Over half – 58 percent of businesses say that up to 25 percent of their employees work remotely; another 18 percent of respondents said that between 26 to 50 percent of their workers are remote; 11 percent said that 51 to 75 percent work outside the office and seven percent of respondents said that 76 to 100 percent of their employees work remotely. It is significant that only 7 percent of the over 400 businesses polled say that none of their workers are remote or mobile.

Apparently, IT departments are getting used to support mobile workers: just over half 52 percent of survey respondents indicated they find it just as easy to support remote employees as their local workers; however 43 percent say they find it more difficult, while the remaining seven percent are unsure.

To date only a 17 percent minority – less than two out of 10 businesses who responded to the Sunbelt/ITIC poll say their organizations have migrated any IT functions to the cloud. By contrast, 62 percent of those surveyed say their firm have not migrated any IT functions to a cloud environment; another 19 percent of companies are studying the issue but have not yet decided and the remaining two percent are “Unsure” of their firm’s cloud deployment plans.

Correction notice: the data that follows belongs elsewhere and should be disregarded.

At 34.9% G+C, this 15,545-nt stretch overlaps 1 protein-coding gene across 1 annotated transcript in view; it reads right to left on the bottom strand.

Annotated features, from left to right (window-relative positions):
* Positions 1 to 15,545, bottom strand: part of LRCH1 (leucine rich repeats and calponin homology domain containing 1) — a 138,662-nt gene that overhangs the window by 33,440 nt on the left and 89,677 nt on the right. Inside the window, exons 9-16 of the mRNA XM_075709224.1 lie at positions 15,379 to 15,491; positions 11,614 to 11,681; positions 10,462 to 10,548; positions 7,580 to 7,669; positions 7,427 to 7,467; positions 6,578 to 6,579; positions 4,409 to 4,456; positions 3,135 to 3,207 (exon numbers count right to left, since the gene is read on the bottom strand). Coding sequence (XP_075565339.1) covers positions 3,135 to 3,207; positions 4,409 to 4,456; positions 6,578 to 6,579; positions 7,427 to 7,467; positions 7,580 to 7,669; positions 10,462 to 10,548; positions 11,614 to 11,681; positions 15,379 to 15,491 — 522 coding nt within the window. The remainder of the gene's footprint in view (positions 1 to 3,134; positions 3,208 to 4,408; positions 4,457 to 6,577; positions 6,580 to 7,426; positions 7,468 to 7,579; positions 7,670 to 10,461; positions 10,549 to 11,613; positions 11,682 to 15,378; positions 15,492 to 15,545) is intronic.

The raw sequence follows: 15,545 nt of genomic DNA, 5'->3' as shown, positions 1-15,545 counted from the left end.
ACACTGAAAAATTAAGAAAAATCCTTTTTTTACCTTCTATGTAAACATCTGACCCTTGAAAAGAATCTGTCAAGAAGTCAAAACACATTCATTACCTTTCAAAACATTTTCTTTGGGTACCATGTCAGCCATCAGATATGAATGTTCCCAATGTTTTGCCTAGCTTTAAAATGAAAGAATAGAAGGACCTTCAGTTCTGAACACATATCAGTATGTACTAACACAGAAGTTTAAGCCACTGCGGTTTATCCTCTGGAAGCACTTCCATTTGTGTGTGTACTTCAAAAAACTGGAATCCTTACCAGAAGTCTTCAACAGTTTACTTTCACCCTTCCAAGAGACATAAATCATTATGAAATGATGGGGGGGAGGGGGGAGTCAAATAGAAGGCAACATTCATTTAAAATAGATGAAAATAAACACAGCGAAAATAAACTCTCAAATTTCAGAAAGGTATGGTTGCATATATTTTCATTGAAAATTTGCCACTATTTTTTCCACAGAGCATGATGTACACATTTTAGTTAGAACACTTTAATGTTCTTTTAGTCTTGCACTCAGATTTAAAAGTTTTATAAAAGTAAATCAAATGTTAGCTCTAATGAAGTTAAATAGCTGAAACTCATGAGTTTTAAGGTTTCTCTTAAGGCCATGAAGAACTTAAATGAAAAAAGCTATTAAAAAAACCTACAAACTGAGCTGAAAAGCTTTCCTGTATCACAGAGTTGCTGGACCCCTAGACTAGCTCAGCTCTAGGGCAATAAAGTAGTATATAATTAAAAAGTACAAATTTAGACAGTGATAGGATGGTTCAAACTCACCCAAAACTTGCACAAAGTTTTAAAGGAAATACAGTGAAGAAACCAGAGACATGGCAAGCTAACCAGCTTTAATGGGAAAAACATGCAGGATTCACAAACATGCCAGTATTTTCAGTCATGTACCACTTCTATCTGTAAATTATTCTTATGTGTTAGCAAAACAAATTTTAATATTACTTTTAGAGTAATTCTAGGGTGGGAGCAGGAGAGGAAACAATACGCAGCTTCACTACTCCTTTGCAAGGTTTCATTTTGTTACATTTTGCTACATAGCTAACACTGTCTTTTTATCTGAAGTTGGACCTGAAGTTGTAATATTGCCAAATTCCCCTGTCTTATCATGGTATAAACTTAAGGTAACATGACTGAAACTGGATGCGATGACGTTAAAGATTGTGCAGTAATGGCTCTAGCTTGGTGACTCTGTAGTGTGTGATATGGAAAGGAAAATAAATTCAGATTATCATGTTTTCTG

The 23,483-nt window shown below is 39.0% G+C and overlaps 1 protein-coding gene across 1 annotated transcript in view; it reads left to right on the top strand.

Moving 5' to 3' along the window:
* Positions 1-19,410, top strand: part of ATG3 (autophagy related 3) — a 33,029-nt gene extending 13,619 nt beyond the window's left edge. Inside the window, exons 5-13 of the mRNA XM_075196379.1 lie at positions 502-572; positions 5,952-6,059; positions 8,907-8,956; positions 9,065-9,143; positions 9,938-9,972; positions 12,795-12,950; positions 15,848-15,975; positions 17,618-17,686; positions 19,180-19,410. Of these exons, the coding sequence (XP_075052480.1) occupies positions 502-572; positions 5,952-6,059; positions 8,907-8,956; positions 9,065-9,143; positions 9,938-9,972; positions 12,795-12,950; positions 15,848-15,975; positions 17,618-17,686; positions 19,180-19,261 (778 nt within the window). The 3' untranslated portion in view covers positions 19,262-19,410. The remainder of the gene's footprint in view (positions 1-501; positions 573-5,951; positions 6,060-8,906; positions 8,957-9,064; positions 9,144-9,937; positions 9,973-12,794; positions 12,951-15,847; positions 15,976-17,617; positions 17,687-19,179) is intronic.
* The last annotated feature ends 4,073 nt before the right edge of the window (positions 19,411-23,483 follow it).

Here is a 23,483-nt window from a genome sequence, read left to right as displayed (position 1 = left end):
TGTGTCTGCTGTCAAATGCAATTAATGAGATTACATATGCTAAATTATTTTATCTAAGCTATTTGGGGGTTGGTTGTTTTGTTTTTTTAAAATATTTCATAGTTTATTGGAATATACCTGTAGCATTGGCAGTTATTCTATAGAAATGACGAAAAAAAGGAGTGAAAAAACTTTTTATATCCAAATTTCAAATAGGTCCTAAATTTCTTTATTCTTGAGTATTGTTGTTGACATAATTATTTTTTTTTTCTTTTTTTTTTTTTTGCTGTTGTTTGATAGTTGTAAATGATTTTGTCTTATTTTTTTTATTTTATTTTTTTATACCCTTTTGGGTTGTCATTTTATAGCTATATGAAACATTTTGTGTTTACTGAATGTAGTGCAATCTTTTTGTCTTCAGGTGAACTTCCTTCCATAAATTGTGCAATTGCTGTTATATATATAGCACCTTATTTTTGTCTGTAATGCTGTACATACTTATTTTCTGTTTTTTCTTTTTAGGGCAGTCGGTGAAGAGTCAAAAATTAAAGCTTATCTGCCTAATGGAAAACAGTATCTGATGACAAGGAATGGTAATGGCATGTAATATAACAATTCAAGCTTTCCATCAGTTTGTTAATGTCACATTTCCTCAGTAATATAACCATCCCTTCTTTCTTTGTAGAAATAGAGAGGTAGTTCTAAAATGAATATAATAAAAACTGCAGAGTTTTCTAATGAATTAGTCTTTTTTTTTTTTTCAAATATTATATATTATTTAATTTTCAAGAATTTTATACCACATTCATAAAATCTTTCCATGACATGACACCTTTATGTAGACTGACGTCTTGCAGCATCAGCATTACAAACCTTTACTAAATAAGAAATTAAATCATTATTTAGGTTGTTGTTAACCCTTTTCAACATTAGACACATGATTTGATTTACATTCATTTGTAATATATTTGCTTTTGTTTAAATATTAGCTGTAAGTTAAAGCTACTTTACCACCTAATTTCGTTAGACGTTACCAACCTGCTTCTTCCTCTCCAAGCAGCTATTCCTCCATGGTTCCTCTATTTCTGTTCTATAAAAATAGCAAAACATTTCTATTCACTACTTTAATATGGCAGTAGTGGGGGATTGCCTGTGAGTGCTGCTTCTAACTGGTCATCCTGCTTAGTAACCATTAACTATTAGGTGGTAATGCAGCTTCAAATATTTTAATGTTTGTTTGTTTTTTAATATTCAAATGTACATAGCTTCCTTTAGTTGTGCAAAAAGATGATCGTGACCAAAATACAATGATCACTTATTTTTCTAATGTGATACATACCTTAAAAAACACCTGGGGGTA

“No compelling business reason,” was the most oft-cited reason for holding off on a cloud deployment and that was chosen by 66 percent of the respondents. Another 49 percent of survey participants indicated their organizations’ concerns about security and the need for specific guarantees to safeguard their for sensitive data is deterring cloud deployments.